Within hours of his taking the oath of office the president moved to begin to roll-back harmful Trump-era policies and executive orders while also touching on issues addressing the current coronavirus pandemic and lifting the Muslim and African travel ban.
In a statement incoming Biden White House press secretary Jen Psaki said that in addition to the 17 EO’s signed today by the president, the administration would be looking at more executive orders moving forward. “In the coming days and weeks we will be announcing additional executive actions that confront these challenges and deliver on the president-elect’s promises to the American people, including revoking the ban on military service by transgender Americans, and reversing the Mexico City policy,” she said.
But for many in the LGBTQI+ community, one of the ‘First Day’ Executive orders held special meaning- Biden issued an executive order confirming antidiscrimination protections for all LGBTQ employees and directing all federal agencies to apply the historic Supreme Court ruling in Bostock v. Clayton County to protect LGBTQ people from discrimination wherever federal law prohibits sex discrimination, including in education, housing, credit and healthcare.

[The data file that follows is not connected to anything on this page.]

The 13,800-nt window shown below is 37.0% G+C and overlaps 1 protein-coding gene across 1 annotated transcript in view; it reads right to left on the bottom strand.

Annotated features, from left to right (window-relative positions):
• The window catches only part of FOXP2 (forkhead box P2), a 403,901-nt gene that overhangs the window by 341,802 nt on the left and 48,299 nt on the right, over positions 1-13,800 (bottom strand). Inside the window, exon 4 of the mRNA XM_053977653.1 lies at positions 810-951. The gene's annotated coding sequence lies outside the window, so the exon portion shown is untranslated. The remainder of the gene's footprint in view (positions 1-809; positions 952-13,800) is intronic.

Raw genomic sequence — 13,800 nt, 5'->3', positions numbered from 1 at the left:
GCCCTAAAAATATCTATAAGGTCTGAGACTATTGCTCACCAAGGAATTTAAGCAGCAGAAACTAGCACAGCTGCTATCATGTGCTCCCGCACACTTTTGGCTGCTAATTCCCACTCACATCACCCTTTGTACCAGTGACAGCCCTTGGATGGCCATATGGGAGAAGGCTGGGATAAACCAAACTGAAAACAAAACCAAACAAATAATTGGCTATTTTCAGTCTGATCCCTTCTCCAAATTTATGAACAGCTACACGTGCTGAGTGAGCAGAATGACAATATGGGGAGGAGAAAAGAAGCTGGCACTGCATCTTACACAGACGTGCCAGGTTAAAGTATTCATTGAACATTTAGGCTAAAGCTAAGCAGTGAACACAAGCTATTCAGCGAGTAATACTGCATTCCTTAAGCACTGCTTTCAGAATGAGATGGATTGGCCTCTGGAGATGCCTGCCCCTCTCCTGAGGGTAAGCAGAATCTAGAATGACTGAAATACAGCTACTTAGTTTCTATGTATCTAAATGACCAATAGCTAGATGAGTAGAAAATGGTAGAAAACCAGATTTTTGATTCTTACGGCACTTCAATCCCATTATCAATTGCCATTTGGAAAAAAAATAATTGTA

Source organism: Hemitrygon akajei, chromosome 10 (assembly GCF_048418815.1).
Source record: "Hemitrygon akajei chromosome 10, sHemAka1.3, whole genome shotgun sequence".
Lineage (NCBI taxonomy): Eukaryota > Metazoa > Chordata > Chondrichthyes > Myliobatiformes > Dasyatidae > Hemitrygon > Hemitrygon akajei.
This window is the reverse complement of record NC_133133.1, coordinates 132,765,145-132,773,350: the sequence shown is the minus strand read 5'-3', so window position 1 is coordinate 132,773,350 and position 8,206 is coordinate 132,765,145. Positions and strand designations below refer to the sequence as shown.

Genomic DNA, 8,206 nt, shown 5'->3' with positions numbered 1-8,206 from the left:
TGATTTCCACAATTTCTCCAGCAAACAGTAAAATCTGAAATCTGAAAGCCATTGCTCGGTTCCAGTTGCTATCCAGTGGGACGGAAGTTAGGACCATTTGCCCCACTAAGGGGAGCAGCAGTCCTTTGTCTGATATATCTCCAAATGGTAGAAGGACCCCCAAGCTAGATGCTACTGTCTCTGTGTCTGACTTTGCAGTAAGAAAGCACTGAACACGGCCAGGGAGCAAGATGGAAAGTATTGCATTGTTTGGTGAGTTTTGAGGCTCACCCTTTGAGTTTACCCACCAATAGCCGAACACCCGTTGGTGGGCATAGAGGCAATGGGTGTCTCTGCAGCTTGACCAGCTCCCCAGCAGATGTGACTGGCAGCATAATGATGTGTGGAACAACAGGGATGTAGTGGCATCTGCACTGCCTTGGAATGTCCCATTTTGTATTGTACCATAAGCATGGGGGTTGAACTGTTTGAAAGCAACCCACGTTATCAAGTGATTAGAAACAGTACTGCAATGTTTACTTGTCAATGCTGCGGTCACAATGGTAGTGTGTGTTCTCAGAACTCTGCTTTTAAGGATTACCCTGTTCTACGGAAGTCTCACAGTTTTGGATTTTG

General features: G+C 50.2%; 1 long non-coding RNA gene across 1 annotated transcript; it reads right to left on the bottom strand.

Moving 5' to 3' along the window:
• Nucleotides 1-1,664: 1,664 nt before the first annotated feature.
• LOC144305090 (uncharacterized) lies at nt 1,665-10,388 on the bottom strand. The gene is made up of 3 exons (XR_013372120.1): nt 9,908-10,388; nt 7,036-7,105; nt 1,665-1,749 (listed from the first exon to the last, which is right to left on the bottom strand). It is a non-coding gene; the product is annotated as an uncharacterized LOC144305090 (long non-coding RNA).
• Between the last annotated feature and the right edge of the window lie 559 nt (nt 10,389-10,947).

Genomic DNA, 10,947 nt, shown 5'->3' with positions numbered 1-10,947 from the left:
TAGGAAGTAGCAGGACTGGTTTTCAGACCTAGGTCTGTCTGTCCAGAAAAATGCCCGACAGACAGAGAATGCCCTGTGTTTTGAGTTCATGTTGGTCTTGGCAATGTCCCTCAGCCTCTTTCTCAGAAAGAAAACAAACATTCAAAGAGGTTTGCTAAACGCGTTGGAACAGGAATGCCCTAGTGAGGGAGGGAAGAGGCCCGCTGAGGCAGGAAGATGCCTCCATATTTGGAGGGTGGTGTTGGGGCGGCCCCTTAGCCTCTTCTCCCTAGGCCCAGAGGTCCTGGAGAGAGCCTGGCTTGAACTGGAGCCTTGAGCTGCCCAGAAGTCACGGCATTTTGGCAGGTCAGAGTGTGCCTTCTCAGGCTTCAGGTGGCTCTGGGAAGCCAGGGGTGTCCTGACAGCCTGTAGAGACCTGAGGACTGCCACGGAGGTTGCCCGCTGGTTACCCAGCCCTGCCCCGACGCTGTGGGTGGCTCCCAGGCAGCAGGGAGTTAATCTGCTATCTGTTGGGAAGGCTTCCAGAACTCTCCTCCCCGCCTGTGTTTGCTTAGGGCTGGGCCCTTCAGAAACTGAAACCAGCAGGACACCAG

Bostock v. Clayton County, decided by the Supreme Court last June, confirmed that discrimination on the basis of sexual orientation and gender identity is a form of sex discrimination.
As he ended his address the president said, “Together we will write an American story of hope, not fear. Of unity not division, of light not darkness. A story of decency and dignity, love and healing, greatness and goodness. May this be the story that guides us. The story that inspires us. And the story that tells ages yet to come that we answered the call of history, we met the moment. Democracy and hope, truth and justice, did not die on our watch but thrive.”
Additional reporting by Los Angeles Blade International News Editor Michael K. Lavers